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The late Enzo Ferrari is widely quoted as saying that the best Ferrari is “the
next one,” and indeed, the limited edition Ferrari 599 GTO embodies that philosophy in both design
and performance. There are many ways to define the “best” of anything, but if you use the fastest lap
times for a street car on Ferrari’s Fiorano test track as a measure, the GTO now wears the crown. It is the
latest in a long line of so-called “traditional” 12-cylinder, front-engine Ferraris that date to the earliest
days of the company in the late 1940s.
This ultimate Ferrari is essentially a street version of the extremely limited 599XX “advanced
experimental track car,” according to Ferrari CEO Amadeo Felisa. He explains through translation in
the company’s launch video that the company’s goal with the GTO is to construct a front-engine car
that “nobody will ever be able to equal in performance.” And it looks as if they hit their target, because
the GTO happens to be the fastest road car ever made by Ferrari—besting even the legendary Enzo
Ferrari supercar.



The significance of
this amazing car extends to the GTO name.
According to Ferrari, the car is inspired by
the 599 GTB, which set a lofty standard. The
“GT” designation stands for Gran Turismo
(Grand Touring) and represents the ultimate in
beauty, luxury, and comfort, while the “B” (in
GTB) stands for Berlinetta (coupe) body style.
The “O” in the newest version is for Omologata,
which refers to the historical homologation—
racing requirement—that a certain number of
street versions of a race car had to satisfy in order
to compete on the track. These Omologata cars
were typically the top performers in Ferrari’s
lineup, as the 599 GTO is today.
Ferrari engineers combined traditional
techniques (like higher power and lower
weight) with advanced electronics and refined
aerodynamics to create the ultimate street car.
If greater horsepower leads to happier drivers,
then 599 GTO owners are sure to be among
the happiest in the world. Engineers took the
Enzo-derived 5.99-liter V12 from the GTB and
wrung out an additional 52 horsepower—for an
impressive 670hp at 8,250 rpm—and mated it to
their latest and most complex F1 gearbox, which
can rip shifts in a mere 60 milliseconds.They used
composites and other lighter-weight materials to
shave nearly 200 pounds from the GTB body in
several areas, including the greenhouse (cabin),
brakes, body panels, transmission, and even the
exhaust system, resulting in a curb weight of
3,538 pounds. Aerodynamics, chassis tuning,
and electronics that help keep the car handling
on the very edge of adhesion round out the
package. Even tires and brakes were included in
the makeover.
It’s not as though the GTB is a performance
slouch. In fact, it offers one of the most
incredible driving experiences of any car on the
road, with massive acceleration, a prodigious
grip for cornering, and incredible braking,
all enhanced by the magical cacophony of
12 cylinders screaming under the hood. But
Maranello has upped the performance ante by
a noticeable margin.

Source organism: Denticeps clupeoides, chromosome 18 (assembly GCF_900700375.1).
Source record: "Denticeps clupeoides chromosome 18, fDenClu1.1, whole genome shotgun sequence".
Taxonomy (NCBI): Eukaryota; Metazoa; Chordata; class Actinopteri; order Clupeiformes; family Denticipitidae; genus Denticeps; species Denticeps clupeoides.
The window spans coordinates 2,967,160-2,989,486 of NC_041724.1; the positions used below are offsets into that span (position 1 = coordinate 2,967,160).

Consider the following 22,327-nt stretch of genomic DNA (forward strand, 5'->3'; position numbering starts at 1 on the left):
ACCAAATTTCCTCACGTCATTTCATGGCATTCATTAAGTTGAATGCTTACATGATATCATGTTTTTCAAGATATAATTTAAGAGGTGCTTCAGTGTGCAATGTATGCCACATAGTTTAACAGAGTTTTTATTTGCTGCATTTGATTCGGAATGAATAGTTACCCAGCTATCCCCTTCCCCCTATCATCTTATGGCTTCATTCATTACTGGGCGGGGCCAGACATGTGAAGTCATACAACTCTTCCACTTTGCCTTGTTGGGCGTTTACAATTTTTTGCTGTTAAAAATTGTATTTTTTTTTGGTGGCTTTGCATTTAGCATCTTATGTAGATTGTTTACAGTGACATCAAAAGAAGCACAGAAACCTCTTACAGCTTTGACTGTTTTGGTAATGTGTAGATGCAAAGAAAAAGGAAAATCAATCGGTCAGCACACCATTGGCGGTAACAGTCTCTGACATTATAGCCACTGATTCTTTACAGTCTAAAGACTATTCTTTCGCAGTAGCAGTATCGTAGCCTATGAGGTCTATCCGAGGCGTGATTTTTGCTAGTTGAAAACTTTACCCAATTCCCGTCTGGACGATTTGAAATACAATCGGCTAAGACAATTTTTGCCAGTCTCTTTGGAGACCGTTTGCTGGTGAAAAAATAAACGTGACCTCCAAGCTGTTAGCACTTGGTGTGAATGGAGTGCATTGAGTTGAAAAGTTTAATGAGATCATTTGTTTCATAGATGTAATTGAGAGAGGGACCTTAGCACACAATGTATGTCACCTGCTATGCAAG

According to Ferrari, the GTO can thunder
to 62 mph in a mere 3.35 seconds (about half
a second quicker than the GTB), with a top
speed of 208 mph—definite supercar territory.
And it hits these performance marks in a
package that is as much rolling artwork as it is
an engineering marvel.


“Ferrari engineers combined traditional techniques (like
higher power and lower weight) with advanced electronics and
refined aerodynamics to create the ultimate street car.”



Speaking of engineers, the car includes a “Virtual Race Engineer” system that feeds
drivers real-time performance and status data on a dashboard computer screen. Ferrari didn’t release many
other details of the interior other than enhanced paddle shifters that are larger and constructed of carbon fiber.
However, a price sheet reportedly leaked on the Internet shows all manner of aluminum, carbon fiber, Alcantara,
and leather choices, as well as some GTO-specific options, including a roll bar and historic GTO stripes.
With the GTO, Ferrari has created an exclusive vehicle that is likely to be an instant collectible. Estimates for
a $500k list price may be moot, because sources say production is limited to 599 total units, and if you aren’t
already on the handpicked buyer list at the factory, you will probably have to work your dealer and broker
contacts to chase the rare vehicle that makes it to the resale market. For years, the legendary Enzo sold at the
million-dollar mark and higher, even with a list price in the $600k range. The similarity of the GTO styling to
the GTB and absence of over-the-top looks may keep prices from reaching the million-dollar mark, but look
for the GTO value to linger at lofty heights driven by the market for years to come, as Ferrari collectors and
aficionados around the world fight to add this latest cavallino to their stable.
CEO Felisa, says Ferrari wants to build a vehicle that “will always be remembered in the history of our cars,”
and it seems they have least until they make “the next one.”

Ferrari,, 201.816.2600

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